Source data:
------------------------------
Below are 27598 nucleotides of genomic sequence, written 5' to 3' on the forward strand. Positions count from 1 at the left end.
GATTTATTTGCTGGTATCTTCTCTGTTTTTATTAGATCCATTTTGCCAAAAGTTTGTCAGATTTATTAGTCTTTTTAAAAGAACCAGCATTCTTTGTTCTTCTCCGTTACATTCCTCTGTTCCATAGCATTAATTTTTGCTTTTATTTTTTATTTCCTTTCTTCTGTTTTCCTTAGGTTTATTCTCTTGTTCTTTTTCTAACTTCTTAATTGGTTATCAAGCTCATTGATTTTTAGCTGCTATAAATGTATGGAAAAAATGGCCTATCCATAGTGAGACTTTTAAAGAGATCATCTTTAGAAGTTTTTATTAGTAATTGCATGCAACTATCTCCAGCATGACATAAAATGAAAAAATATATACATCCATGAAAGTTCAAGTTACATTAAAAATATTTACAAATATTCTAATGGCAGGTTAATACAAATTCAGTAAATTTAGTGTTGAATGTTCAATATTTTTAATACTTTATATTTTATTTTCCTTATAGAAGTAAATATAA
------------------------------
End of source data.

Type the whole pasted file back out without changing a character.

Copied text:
Below are 27598 nucleotides of genomic sequence, written 5' to 3' on the forward strand. Positions count from 1 at the left end.
GATTTATTTGCTGGTATCTTCTCTGTTTTTATTAGATCCATTTTGCCAAAAGTTTGTCAGATTTATTAGTCTTTTTAAAAGAACCAGCATTCTTTGTTCTTCTCCGTTACATTCCTCTGTTCCATAGCATTAATTTTTGCTTTTATTTTTTATTTCCTTTCTTCTGTTTTCCTTAGGTTTATTCTCTTGTTCTTTTTCTAACTTCTTAATTGGTTATCAAGCTCATTGATTTTTAGCTGCTATAAATGTATGGAAAAAATGGCCTATCCATAGTGAGACTTTTAAAGAGATCATCTTTAGAAGTTTTTATTAGTAATTGCATGCAACTATCTCCAGCATGACATAAAATGAAAAAATATATACATCCATGAAAGTTCAAGTTACATTAAAAATATTTACAAATATTCTAATGGCAGGTTAATACAAATTCAGTAAATTTAGTGTTGAATGTTCAATATTTTTAATACTTTATATTTTATTTTCCTTATAGAAGTAAATATAA